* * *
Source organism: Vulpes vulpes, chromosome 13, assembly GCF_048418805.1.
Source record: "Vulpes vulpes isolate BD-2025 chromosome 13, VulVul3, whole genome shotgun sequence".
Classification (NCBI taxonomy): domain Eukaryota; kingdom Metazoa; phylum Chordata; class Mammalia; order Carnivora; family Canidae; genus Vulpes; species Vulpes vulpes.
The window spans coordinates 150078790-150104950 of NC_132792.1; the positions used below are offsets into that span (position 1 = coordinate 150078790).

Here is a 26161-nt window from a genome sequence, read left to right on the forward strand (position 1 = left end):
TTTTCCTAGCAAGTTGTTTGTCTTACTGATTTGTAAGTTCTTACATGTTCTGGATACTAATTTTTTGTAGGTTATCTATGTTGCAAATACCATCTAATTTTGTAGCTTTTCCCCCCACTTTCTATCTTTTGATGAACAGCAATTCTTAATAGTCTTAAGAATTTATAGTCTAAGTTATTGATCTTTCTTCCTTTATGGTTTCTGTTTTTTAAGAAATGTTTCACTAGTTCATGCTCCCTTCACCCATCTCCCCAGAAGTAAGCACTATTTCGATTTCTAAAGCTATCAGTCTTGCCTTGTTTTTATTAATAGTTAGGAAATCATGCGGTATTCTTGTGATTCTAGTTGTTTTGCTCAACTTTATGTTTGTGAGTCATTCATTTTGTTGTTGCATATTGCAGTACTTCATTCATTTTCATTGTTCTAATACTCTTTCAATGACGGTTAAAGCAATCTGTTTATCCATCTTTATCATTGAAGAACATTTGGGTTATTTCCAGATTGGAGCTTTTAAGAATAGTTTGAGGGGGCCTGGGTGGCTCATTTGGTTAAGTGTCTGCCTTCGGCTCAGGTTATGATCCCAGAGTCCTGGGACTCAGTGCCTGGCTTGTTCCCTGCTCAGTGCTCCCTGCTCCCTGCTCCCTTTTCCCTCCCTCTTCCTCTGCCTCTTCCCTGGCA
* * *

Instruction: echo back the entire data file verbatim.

Source organism: Vulpes vulpes, chromosome 13, assembly GCF_048418805.1.
Source record: "Vulpes vulpes isolate BD-2025 chromosome 13, VulVul3, whole genome shotgun sequence".
Classification (NCBI taxonomy): domain Eukaryota; kingdom Metazoa; phylum Chordata; class Mammalia; order Carnivora; family Canidae; genus Vulpes; species Vulpes vulpes.
The window spans coordinates 150078790-150104950 of NC_132792.1; the positions used below are offsets into that span (position 1 = coordinate 150078790).

Here is a 26161-nt window from a genome sequence, read left to right on the forward strand (position 1 = left end):
TTTTCCTAGCAAGTTGTTTGTCTTACTGATTTGTAAGTTCTTACATGTTCTGGATACTAATTTTTTGTAGGTTATCTATGTTGCAAATACCATCTAATTTTGTAGCTTTTCCCCCCACTTTCTATCTTTTGATGAACAGCAATTCTTAATAGTCTTAAGAATTTATAGTCTAAGTTATTGATCTTTCTTCCTTTATGGTTTCTGTTTTTTAAGAAATGTTTCACTAGTTCATGCTCCCTTCACCCATCTCCCCAGAAGTAAGCACTATTTCGATTTCTAAAGCTATCAGTCTTGCCTTGTTTTTATTAATAGTTAGGAAATCATGCGGTATTCTTGTGATTCTAGTTGTTTTGCTCAACTTTATGTTTGTGAGTCATTCATTTTGTTGTTGCATATTGCAGTACTTCATTCATTTTCATTGTTCTAATACTCTTTCAATGACGGTTAAAGCAATCTGTTTATCCATCTTTATCATTGAAGAACATTTGGGTTATTTCCAGATTGGAGCTTTTAAGAATAGTTTGAGGGGGCCTGGGTGGCTCATTTGGTTAAGTGTCTGCCTTCGGCTCAGGTTATGATCCCAGAGTCCTGGGACTCAGTGCCTGGCTTGTTCCCTGCTCAGTGCTCCCTGCTCCCTGCTCCCTTTTCCCTCCCTCTTCCTCTGCCTCTTCCCTGGCA